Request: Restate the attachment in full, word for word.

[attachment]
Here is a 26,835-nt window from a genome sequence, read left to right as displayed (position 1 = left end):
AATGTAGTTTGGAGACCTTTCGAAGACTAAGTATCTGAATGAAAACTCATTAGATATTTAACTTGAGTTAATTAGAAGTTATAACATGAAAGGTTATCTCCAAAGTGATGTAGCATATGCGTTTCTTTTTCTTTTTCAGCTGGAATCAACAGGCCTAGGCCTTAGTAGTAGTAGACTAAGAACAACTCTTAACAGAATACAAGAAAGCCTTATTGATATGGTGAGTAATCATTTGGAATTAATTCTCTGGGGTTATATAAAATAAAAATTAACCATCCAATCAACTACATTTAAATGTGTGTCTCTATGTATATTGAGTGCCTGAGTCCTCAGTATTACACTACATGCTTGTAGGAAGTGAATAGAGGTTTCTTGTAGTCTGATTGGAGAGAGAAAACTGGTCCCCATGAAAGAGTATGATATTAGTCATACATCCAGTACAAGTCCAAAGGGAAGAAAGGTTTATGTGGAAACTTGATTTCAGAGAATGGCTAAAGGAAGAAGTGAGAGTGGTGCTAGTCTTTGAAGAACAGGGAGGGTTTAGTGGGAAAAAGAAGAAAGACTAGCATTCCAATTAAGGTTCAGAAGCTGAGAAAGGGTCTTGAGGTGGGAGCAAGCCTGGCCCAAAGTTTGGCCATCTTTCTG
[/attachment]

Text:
Here is a 26,835-nt window from a genome sequence, read left to right as displayed (position 1 = left end):
AATGTAGTTTGGAGACCTTTCGAAGACTAAGTATCTGAATGAAAACTCATTAGATATTTAACTTGAGTTAATTAGAAGTTATAACATGAAAGGTTATCTCCAAAGTGATGTAGCATATGCGTTTCTTTTTCTTTTTCAGCTGGAATCAACAGGCCTAGGCCTTAGTAGTAGTAGACTAAGAACAACTCTTAACAGAATACAAGAAAGCCTTATTGATATGGTGAGTAATCATTTGGAATTAATTCTCTGGGGTTATATAAAATAAAAATTAACCATCCAATCAACTACATTTAAATGTGTGTCTCTATGTATATTGAGTGCCTGAGTCCTCAGTATTACACTACATGCTTGTAGGAAGTGAATAGAGGTTTCTTGTAGTCTGATTGGAGAGAGAAAACTGGTCCCCATGAAAGAGTATGATATTAGTCATACATCCAGTACAAGTCCAAAGGGAAGAAAGGTTTATGTGGAAACTTGATTTCAGAGAATGGCTAAAGGAAGAAGTGAGAGTGGTGCTAGTCTTTGAAGAACAGGGAGGGTTTAGTGGGAAAAAGAAGAAAGACTAGCATTCCAATTAAGGTTCAGAAGCTGAGAAAGGGTCTTGAGGTGGGAGCAAGCCTGGCCCAAAGTTTGGCCATCTTTCTG